FireEye on Extortion: To Pay or Not to Pay?Charles Carmakal on How to Weigh Response to the Tough Question
Although experts say it's best for enterprises to assume they've already been breached, rarely does that reality sink in. More often, companies get a ransom notice from a hacker demanding payment in exchange for not publicly dumping their sensitive data.
Organizations are in a tight position when figuring out what to do and if paying a ransom is the best option. The situations are becoming more common: Security firm FireEye has responded to more disruptive breaches over just the past year than since it was founded in 2004, says Charles Carmakal, vice president with FireEye's Mandiant forensics unit, in an interview with Information Security Media Group. He says dealing with hackers and negotiating a potential resolution is a tricky proposition.
"There could be an emotional response based on you not responding, or an emotional response based on you responding in a very maybe condescending or antagonistic way," he says. "You've got to be very careful and script out how you're going to engage with a threat actor."
Some hackers have made good on their threats in instances where the victim did not give into an extortion demand.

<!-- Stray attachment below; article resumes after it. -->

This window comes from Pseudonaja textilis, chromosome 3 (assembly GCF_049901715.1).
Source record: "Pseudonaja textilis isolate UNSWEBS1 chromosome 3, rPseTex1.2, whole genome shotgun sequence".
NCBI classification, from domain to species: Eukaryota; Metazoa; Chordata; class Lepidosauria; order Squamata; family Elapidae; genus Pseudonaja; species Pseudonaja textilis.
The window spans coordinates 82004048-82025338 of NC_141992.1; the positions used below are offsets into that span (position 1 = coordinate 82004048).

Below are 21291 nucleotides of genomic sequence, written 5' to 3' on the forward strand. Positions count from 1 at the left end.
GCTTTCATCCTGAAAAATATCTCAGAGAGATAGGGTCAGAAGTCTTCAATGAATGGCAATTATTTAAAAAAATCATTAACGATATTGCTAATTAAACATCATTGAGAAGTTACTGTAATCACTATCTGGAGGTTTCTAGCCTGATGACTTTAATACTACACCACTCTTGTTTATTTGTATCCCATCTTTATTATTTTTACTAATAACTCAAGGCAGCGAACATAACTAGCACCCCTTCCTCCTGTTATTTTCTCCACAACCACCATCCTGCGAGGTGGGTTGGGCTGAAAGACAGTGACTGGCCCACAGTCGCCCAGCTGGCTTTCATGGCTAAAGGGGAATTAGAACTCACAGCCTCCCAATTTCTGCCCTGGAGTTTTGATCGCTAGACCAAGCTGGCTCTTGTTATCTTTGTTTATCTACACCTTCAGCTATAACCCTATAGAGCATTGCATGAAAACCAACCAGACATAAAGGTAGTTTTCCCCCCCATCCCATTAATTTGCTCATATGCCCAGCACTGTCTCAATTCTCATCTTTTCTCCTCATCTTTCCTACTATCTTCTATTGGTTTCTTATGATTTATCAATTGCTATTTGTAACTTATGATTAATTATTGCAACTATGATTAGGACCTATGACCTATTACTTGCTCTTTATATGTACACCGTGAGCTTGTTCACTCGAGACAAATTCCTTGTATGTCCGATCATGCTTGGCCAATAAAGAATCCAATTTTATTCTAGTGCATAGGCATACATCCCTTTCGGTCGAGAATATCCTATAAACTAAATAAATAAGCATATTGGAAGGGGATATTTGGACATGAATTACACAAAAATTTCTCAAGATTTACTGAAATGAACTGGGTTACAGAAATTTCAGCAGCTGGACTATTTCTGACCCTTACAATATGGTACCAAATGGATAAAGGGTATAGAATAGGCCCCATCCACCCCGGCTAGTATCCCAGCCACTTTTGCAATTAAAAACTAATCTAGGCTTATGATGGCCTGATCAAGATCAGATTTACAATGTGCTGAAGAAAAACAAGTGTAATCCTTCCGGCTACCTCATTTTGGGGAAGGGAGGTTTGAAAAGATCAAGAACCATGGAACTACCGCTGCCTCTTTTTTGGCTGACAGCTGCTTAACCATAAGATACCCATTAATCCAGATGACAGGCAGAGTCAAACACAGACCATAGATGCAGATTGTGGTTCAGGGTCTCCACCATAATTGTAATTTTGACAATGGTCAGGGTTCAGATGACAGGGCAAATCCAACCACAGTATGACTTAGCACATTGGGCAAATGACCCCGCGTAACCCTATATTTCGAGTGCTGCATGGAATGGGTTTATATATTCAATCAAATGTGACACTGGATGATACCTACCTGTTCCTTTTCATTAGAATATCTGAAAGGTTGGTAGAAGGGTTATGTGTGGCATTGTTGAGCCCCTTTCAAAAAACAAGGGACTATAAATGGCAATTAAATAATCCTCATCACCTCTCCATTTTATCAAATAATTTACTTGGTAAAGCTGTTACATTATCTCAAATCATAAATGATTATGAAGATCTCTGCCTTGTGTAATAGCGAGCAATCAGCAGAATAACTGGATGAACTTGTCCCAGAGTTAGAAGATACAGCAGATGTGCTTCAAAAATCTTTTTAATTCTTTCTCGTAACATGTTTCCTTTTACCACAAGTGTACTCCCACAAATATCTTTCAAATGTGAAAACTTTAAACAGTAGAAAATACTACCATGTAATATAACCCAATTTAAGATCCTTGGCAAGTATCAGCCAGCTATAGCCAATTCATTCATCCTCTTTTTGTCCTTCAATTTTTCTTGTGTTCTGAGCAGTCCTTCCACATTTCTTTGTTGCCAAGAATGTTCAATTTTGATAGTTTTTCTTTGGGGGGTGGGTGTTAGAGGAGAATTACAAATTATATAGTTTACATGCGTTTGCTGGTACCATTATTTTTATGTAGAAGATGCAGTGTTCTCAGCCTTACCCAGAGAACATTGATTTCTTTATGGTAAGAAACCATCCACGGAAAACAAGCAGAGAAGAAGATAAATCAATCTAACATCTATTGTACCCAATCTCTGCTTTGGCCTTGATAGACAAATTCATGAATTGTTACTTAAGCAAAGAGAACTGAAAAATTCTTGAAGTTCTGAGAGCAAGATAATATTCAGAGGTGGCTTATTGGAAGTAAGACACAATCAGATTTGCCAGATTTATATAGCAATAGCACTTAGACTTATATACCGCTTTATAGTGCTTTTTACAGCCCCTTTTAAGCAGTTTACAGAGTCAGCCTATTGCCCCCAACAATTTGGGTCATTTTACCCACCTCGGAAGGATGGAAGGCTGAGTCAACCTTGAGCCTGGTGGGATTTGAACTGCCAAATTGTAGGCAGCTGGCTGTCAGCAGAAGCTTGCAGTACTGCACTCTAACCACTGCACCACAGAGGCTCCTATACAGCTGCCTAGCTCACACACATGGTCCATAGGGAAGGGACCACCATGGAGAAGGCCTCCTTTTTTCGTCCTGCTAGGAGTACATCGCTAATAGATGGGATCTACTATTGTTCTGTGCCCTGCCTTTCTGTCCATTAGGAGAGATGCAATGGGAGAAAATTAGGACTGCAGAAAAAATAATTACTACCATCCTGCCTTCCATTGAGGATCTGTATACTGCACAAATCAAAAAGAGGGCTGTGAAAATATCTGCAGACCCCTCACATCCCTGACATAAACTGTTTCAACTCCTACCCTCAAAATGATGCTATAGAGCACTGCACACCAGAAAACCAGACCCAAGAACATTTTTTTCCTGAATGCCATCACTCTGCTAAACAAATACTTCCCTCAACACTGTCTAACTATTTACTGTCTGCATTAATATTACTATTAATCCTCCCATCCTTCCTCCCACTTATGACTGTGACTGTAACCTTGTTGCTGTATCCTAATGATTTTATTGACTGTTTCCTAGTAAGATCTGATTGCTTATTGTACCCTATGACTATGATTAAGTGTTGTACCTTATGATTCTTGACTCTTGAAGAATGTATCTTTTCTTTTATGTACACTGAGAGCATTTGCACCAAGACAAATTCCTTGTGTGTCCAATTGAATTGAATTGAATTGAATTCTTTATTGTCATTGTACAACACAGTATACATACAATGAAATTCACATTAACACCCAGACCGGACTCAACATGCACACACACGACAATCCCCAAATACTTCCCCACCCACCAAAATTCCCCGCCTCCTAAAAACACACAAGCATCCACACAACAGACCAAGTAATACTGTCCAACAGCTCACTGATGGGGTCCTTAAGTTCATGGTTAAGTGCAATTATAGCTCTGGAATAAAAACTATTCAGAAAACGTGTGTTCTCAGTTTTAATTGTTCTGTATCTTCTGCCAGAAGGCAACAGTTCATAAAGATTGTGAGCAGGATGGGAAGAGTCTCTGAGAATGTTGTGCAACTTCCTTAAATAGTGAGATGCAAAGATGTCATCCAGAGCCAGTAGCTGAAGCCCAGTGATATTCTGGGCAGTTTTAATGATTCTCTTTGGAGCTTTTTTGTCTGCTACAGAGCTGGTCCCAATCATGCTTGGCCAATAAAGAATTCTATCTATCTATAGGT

"We have seen the threat actors release that information in a very public, very embarrassing way to our clients, and it was a very challenging situation for our clients to have to live through that," he says.
In this interview (see link to audio player below photo), Carmakal discusses:
- How carefully engaging the hackers could buy your organization more time and figure out if data has really been stolen or if the attackers are just bluffing;
- Why paying a ransom may not prevent data from being publicly released;
- How to recover after a breach and ensure a second breach doesn't occur.
Carmakal joined Mandiant five years ago as a vice president. He was previously a director at PricewaterhouseCoopers. His background includes penetration testing, web application security assessments, social engineering and computer forensic investigations.